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    Facebook首席执行官马克•扎克伯格认为虚拟现实是“下一个平台”。为了证明自己所言非虚,Facebook近日以20亿美元天价收购了创业公司Oculus VR,在沉寂多年的虚拟现实界掀起惊涛骇浪。




    斯坦福大学虚拟人类接触实验室(Virtual Human Interaction Lab)主任杰瑞米•拜伦森说:“就在两年前,虚拟现实技术还在以龟速前进。从技术角度而言,硬件设备的重量越来越轻,效果更逼真,造价更便宜。从软件角度而言,我们已跨过了转折点。”





    弗雷斯特研究公司(Forrester Research)分析师詹姆斯•麦克奎维说:“Facebook收购Oculus似乎更多的是出于恐惧,而非真正的业务需要。Facebook错过了向移动技术的转型,感觉Facebook的高管们似乎发誓绝不再错过任何重大转型。然而,与移动技术不同,虚拟现实永远只能是小众技术,即便它最终能发展成非常令人兴奋的小众技术。”



    这已有先例:10年前,林登实验室(Linden Lab)推出的第二人生(Second Life)游戏为玩家们营造了一个3D虚拟世界。用户在这个世界里可自定义角色,还能进行社交活动。林登实验室本身和它的理念一时间备受关注,但这款游戏在鼎盛时期也仅有10万玩家同时在线,最终未能被普遍接受。


    Facebook CEO Mark Zuckerberg describes virtual reality as the "platform of tomorrow." To back that assertion up, his company in March bought the small firm Oculus VR for $2 billion, sparking a frenzy around VR that hasn't been seen in years.

    There's no arguing that the purchase puts the Menlo Park, Calif.-based company at the forefront of the technology, which digitally simulates a three-dimensional world. But several key questions remain despite the buzz over the deal: Why is it that, after being in development longer than Oculus's 21-year-old CEO Palmer Luckey has been alive, VR technology is still not ready for prime time? And on Facebook's (FB) part, is Zuckerberg even right in targeting VR as the next big technology to watch -- or is he just setting himself up for another disappointing purchase?

    There are three primary reasons for VR's arrested development over the past three decades. Until recently, virtual reality technology has always needed more computational power than was readily available on home PCs, mobile phones, and gaming consoles. For that same reason, it lacked mobility. And the technology itself has lagged somewhat, lacking sufficient resolution and head-tracking capabilities to create a truly convincing virtual experience.

    Technologists have largely overcome these obstacles in the last few years, thanks to faster microchips, an explosion in broadband infrastructure, and a proliferation in the use of sensors in mobile devices.

    "The technology has been moving at a crawl up until two years ago," says Jeremy Bailenson, director of Stanford University's Virtual Human Interaction Lab. "From a technological standpoint, the hardware is becoming lighter, more realistic, and cheaper. From a software standpoint, we have passed the tipping point."

    So why won't Oculus -- or Sony (SNE), its much larger competitor -- commit to a release date for a VR platform that is ready for prime time? The trade-off between performance and price may be partly to blame, Bailenson says.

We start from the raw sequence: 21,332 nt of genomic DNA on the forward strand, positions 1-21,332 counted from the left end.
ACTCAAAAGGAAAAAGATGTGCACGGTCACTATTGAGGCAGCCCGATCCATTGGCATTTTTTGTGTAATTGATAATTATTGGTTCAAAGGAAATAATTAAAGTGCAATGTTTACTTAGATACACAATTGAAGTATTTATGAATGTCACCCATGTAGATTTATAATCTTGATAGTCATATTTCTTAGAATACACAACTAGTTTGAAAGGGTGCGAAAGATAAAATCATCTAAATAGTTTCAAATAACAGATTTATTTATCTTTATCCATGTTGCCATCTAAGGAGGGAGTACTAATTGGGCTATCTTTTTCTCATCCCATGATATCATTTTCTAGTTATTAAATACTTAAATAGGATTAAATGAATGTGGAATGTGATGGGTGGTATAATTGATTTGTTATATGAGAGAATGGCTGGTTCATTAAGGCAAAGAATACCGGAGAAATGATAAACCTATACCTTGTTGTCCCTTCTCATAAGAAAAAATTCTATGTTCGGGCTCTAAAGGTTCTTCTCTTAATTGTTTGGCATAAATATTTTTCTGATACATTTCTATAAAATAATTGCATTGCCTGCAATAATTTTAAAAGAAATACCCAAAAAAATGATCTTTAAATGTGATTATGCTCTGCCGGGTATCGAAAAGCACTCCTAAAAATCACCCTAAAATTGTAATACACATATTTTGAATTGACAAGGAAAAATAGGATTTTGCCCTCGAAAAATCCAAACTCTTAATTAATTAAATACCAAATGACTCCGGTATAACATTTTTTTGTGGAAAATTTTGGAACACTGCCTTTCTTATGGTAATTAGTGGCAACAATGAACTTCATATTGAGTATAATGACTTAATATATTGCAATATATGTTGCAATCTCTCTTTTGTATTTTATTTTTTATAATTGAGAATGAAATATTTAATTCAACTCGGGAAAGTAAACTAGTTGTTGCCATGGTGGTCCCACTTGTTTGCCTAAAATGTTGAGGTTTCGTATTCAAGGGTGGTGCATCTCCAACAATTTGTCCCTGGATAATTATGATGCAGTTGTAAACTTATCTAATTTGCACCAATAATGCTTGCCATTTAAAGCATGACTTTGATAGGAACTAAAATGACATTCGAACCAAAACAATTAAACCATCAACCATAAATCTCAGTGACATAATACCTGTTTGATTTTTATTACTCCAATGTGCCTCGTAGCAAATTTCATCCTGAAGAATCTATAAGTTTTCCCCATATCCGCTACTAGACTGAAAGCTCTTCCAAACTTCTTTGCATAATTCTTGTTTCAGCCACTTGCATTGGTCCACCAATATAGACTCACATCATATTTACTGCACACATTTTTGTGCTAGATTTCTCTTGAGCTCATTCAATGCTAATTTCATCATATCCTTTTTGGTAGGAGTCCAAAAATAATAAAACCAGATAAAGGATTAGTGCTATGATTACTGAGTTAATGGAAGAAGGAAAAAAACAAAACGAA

"There are dozens of display companies, including Sony and Oculus, who are racing to be the standard," he says. Bailenson says he met with Zuckerberg a few weeks before he bought Oculus and gave the billionaire a copy of his book Infinite Reality, a VR primer for undergraduates and novices. "I think VR has the potential to transform education, preventative medicine, and just about every domain imaginable," he adds.

    There are myriad applications for the technology -- military training, health care, etc. -- but the most immediate potential lies in the $100 billion video game industry, where consumers are welcoming of a novel, new way to experience titles.

    This is perhaps the strongest reason underscoring Facebook's interest in Oculus. The social company has seen great success in using its platform for ** gaming, and has given birth to several large companies -- Zynga (ZNGA) among them -- because of it. Does Zuckerberg think that VR is the next wave?   

    "Facebook's acquisition of Oculus seems motivated more by fear than by good business alignment," Forrester Research analyst James McQuivey says. "Facebook missed the shift to mobile, and it feels like Facebook executives have sworn to never miss another big shift again. Only unlike mobile, virtual reality will only ever be a niche, even if it eventually becomes a very exciting one."

    That's because virtual reality is still constrained by the size of its hardware, the lack of content for it, and above all, the saturation limits of your five senses, McQuivey says. Try to graft that onto a social experience, and the proposition becomes even more fraught.

    "Your Facebook friends certainly won't be developing virtual reality content anytime soon," McQuivey says, "which makes the fit between social media and virtual reality less than obvious."

    It has been done before: 10 years ago, Linden Lab's Second Life came to market with a 3-D virtual world where users could customize an avatar and socialize with each other. The company and concept received much attention for a time, but peaked at fewer than 100,000 concurrent users, ultimately failing to achieve broad adoption.

    Today's VR technology, while far more sophisticated and more likely to see broader adoption, also risks the same fate: niche appeal. "I can tell you that immersive VR is not the next big platform after mobile," Gartner research analyst Brian Blau says. "We see wearable devices as very important, but it's not just limited to head-mounted displays. It includes products like watches, fitness trackers, or even connected devices such as home appliances and cars."And even then, it's a long-term play at best.

    "Today, Oculus is only an HMD product," Blau says. "It's not a content system, and we know that it's content that will actually drive any VR ecosystem forward. So many more pieces need to come together before we see the emergence of a VR platform."   

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